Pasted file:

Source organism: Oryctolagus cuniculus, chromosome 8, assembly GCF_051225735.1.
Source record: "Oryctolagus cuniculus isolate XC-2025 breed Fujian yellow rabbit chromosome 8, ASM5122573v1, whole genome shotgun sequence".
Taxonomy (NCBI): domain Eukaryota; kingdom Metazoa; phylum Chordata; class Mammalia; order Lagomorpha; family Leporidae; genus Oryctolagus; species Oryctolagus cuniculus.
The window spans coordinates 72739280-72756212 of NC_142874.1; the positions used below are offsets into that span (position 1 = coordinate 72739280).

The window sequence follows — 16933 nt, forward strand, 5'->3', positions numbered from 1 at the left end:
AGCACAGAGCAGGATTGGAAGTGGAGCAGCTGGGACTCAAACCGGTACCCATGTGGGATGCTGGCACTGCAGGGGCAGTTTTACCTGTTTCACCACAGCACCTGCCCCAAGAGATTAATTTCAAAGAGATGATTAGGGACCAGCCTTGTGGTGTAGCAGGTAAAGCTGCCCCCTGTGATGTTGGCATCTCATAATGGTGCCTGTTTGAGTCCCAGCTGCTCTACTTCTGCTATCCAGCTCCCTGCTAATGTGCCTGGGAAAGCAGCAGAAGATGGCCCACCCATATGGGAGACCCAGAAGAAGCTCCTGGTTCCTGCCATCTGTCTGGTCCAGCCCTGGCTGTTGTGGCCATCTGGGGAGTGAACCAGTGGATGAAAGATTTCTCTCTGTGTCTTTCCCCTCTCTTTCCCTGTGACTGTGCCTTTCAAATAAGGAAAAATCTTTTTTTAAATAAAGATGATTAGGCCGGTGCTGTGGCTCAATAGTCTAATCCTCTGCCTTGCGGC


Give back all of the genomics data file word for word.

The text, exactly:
Source organism: Oryctolagus cuniculus, chromosome 8, assembly GCF_051225735.1.
Source record: "Oryctolagus cuniculus isolate XC-2025 breed Fujian yellow rabbit chromosome 8, ASM5122573v1, whole genome shotgun sequence".
Taxonomy (NCBI): domain Eukaryota; kingdom Metazoa; phylum Chordata; class Mammalia; order Lagomorpha; family Leporidae; genus Oryctolagus; species Oryctolagus cuniculus.
The window spans coordinates 72739280-72756212 of NC_142874.1; the positions used below are offsets into that span (position 1 = coordinate 72739280).

The window sequence follows — 16933 nt, forward strand, 5'->3', positions numbered from 1 at the left end:
AGCACAGAGCAGGATTGGAAGTGGAGCAGCTGGGACTCAAACCGGTACCCATGTGGGATGCTGGCACTGCAGGGGCAGTTTTACCTGTTTCACCACAGCACCTGCCCCAAGAGATTAATTTCAAAGAGATGATTAGGGACCAGCCTTGTGGTGTAGCAGGTAAAGCTGCCCCCTGTGATGTTGGCATCTCATAATGGTGCCTGTTTGAGTCCCAGCTGCTCTACTTCTGCTATCCAGCTCCCTGCTAATGTGCCTGGGAAAGCAGCAGAAGATGGCCCACCCATATGGGAGACCCAGAAGAAGCTCCTGGTTCCTGCCATCTGTCTGGTCCAGCCCTGGCTGTTGTGGCCATCTGGGGAGTGAACCAGTGGATGAAAGATTTCTCTCTGTGTCTTTCCCCTCTCTTTCCCTGTGACTGTGCCTTTCAAATAAGGAAAAATCTTTTTTTAAATAAAGATGATTAGGCCGGTGCTGTGGCTCAATAGTCTAATCCTCTGCCTTGCGGC